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Pontiac Grand Prix Brake Disc

Tips You can Follow to Maintain Your Pontiac Grand Prix Brake Disc

Pontiac Grand Prix brake disc maintenance is a task that is often relegated to mechanics, but there are ways for Grand Prix owners to maintain the discs without paying for the services of a pro. This guide will show you some simple ways to clean and maintain the brake disc of your Grand Prix.

  • Ease up on the brake pedal.

Frequent hard stops will cause the brake disc to overheat, resulting in a myriad of problems in the long run. Some of these problems include a pulsating brake pedal that bobs up and down on its own, “bluing” of the disc, and, in severe cases, cracks on the disc's surface. So if you find yourself driving in a place where you need to do a lot of braking, such as in urban areas with heavy traffic, just go slow to keep the brake temperature at a manageable level. It is also recommended to switch to brake pads with “gentler” materials such as ceramic as they produce less heat when the brakes are engaged.

  • For scored or pitted discs, consider resurfacing.

Pits or scores on the brake disc surface can negatively reduce its performance as well as create an annoying scraping sound when braking. But if the damage is superficial, you might still be able to save the disc through resurfacing. Brake disc resurfacing is basically putting the disc through a lathe and smoothing out the surface by grinding out the damage layer. This process fixes most, if not all, of the problems associated with a scored or a pitted disc, but it comes at the cost of making the disc thinner. It should also be noted that resurfaced discs that get scored or pitted again cannot undergo a second round of resurfacing and must be replaced.

  • Clean up dirt from the brake disc with brake cleaner.

While a bit of brake dust can help the brake pads engage the disc, too much of it may cause the pads to slip. In addition, dirt and other impurities can also scrape against the surface of the disc, resulting in scouring that can significantly affect brake performance. Once the discs have become dirty, it will need to be cleaned with a commercial brake cleaner solution. With the wheel removed, spray a liberal amount of cleaner onto the disc. Let the solution dry on the surface and wipe off any excess with a clean cloth.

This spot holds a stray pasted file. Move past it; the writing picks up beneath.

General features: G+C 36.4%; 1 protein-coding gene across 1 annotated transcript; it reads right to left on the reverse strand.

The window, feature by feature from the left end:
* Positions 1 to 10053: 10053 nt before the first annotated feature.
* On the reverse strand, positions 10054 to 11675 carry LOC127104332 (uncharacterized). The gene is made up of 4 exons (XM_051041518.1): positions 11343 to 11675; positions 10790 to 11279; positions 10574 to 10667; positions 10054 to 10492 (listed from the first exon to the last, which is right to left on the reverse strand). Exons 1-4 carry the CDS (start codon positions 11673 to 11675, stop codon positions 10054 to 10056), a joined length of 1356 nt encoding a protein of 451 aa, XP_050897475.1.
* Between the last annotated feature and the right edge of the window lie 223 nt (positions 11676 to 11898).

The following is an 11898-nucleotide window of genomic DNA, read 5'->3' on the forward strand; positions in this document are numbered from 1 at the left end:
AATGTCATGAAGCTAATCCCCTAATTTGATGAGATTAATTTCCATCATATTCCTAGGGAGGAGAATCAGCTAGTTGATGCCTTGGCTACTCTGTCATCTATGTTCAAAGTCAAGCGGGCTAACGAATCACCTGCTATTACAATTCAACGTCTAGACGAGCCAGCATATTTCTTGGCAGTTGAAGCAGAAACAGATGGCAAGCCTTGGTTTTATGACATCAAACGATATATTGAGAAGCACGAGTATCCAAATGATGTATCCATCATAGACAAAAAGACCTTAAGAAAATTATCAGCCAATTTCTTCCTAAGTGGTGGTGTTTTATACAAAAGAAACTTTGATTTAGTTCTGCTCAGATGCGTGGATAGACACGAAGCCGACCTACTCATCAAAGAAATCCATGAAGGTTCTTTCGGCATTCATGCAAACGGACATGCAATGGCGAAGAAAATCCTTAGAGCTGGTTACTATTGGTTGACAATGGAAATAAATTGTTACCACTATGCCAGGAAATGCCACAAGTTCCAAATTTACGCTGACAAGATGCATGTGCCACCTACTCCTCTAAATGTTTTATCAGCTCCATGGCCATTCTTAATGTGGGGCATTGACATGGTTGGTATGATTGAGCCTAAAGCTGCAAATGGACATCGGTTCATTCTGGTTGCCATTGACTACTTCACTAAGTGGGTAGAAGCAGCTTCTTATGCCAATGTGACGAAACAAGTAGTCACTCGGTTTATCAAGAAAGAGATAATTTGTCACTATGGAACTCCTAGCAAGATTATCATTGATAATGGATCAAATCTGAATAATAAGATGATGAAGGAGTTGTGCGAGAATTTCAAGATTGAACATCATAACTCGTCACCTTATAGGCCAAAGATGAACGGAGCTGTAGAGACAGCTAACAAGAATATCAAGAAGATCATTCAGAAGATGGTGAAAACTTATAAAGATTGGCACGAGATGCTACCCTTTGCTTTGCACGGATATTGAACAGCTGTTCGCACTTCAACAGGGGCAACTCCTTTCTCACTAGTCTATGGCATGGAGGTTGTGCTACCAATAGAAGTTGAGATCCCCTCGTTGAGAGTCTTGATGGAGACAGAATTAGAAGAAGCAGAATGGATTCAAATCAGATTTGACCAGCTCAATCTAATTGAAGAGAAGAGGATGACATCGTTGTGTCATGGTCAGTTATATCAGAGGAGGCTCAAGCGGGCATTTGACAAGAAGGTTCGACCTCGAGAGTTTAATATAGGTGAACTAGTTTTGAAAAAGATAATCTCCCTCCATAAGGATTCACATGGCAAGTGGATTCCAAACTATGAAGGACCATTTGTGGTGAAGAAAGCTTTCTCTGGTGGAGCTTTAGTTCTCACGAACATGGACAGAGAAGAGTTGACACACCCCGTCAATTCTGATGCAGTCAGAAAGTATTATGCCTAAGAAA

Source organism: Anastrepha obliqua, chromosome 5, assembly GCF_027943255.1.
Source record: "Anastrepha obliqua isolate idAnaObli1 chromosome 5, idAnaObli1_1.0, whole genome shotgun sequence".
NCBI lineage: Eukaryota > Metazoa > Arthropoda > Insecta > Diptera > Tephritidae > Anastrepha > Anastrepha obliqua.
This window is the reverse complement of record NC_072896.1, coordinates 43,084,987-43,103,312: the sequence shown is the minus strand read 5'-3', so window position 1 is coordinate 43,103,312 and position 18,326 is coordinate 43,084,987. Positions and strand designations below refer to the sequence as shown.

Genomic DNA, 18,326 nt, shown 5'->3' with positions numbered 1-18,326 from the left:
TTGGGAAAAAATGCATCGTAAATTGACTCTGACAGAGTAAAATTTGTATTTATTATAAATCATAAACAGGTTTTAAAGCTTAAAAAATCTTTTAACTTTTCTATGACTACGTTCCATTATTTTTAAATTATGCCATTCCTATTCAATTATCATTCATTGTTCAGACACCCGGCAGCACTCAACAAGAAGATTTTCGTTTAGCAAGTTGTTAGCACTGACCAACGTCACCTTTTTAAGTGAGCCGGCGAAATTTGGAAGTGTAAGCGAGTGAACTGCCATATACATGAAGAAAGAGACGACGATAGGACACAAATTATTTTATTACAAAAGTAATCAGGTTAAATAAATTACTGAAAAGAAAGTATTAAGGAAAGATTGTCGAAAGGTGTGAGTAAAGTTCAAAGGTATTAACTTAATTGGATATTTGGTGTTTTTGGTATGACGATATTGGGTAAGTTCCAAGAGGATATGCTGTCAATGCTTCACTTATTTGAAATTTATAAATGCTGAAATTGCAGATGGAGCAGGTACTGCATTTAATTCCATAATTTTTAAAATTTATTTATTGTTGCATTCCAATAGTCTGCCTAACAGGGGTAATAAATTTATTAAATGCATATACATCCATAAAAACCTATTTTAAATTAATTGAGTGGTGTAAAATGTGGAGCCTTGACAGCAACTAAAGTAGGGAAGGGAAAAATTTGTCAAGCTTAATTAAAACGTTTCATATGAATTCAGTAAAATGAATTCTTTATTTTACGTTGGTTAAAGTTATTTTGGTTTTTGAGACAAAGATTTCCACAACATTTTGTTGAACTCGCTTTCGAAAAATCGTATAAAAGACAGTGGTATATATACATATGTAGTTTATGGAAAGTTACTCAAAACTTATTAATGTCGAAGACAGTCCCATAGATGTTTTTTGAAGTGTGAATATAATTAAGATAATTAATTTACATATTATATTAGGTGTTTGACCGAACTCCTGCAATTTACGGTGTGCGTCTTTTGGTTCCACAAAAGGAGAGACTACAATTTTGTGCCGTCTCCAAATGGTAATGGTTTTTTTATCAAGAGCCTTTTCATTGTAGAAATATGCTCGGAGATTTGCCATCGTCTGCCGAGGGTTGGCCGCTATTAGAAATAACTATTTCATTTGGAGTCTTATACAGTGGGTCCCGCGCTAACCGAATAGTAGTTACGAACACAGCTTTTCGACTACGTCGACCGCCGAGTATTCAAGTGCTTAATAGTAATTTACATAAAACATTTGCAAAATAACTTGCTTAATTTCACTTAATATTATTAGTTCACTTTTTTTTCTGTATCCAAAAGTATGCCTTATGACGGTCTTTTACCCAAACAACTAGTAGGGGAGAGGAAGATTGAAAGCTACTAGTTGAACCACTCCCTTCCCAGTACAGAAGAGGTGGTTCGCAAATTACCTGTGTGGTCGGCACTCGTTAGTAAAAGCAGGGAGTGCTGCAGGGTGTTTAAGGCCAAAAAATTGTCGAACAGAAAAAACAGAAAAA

• Troubleshooting Pontiac Grand Prix Brake Disc Problems for Beginners

    The brake discs of your Pontiac Grand Prix are put through a lot of stress and heat, so it's not a surprise that they are among the parts of this midsized sedan that frequently breaks down. And while most, if not all, problems with the Pontiac Grand Prix brake disc are caused by brake heat, they can manifest in various ways. Here are some common problems associated with the Pontiac Grand Prix brake disc and how to troubleshoot them:

    Less responsive brakes

    If you find yourself pushing the brake pedal harder than usual, it might be due to severe wear on the brake discs. While wear is an everyday factor for brake discs because they produce friction to slow down the wheel, if too much of the disc surface is scoured off, it will require more force than normal to engage the brake pads onto the disc. Brake discs usually feature minimum wear indicators, so it is one of the first things to check once the brakes start to weaken. If the wear has gone past the minimum indicator, have the disc replaced immediately. You should also check the condition of brake pads as well as the brake caliper and brake lines for signs of leaks, as these too can cause the brakes to lose power.

    Bluish discs A disc that has gained a blue hue at the surface indicates exposure to extremely high temperatures, which in turn is caused by frequent hard stops or an imbalance in the brake system. And while “blueing” of the disc will not significantly affect its performance, constant overheating will cause it to crack and warp from the heat. If the brake discs in your car starts to look a little blue, have the system checked for proper balance. Make sure that the discs have the same thickness and the caliper adjusted for proper adjustment and clearance as well.

    Scored disc

    Scoring is caused by foreign objects such as road salt and dirt being scraped against the disc surface, corrosion, as well as worn-out or low-quality brake pad material. While brake discs can still function normally with minor scoring, if the depth of the damage is excessive, the disc must be resurfaced to restore smoothness.